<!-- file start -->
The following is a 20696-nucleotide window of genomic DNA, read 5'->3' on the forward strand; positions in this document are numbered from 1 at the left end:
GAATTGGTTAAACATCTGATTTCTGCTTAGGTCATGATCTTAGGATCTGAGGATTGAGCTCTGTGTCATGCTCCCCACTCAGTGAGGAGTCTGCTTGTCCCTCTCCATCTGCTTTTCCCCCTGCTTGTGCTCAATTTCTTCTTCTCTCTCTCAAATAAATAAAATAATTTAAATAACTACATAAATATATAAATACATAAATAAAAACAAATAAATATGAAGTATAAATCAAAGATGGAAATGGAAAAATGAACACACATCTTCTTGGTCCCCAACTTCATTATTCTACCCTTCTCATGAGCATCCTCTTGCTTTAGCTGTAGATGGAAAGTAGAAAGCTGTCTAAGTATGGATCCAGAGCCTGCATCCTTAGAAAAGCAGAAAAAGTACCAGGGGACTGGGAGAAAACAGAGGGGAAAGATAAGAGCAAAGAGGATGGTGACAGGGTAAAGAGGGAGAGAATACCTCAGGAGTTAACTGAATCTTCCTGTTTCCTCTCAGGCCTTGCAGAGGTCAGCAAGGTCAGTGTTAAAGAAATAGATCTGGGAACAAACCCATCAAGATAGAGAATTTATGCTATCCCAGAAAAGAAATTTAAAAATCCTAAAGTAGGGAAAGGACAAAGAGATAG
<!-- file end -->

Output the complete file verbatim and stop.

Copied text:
The following is a 20696-nucleotide window of genomic DNA, read 5'->3' on the forward strand; positions in this document are numbered from 1 at the left end:
GAATTGGTTAAACATCTGATTTCTGCTTAGGTCATGATCTTAGGATCTGAGGATTGAGCTCTGTGTCATGCTCCCCACTCAGTGAGGAGTCTGCTTGTCCCTCTCCATCTGCTTTTCCCCCTGCTTGTGCTCAATTTCTTCTTCTCTCTCTCAAATAAATAAAATAATTTAAATAACTACATAAATATATAAATACATAAATAAAAACAAATAAATATGAAGTATAAATCAAAGATGGAAATGGAAAAATGAACACACATCTTCTTGGTCCCCAACTTCATTATTCTACCCTTCTCATGAGCATCCTCTTGCTTTAGCTGTAGATGGAAAGTAGAAAGCTGTCTAAGTATGGATCCAGAGCCTGCATCCTTAGAAAAGCAGAAAAAGTACCAGGGGACTGGGAGAAAACAGAGGGGAAAGATAAGAGCAAAGAGGATGGTGACAGGGTAAAGAGGGAGAGAATACCTCAGGAGTTAACTGAATCTTCCTGTTTCCTCTCAGGCCTTGCAGAGGTCAGCAAGGTCAGTGTTAAAGAAATAGATCTGGGAACAAACCCATCAAGATAGAGAATTTATGCTATCCCAGAAAAGAAATTTAAAAATCCTAAAGTAGGGAAAGGACAAAGAGATAG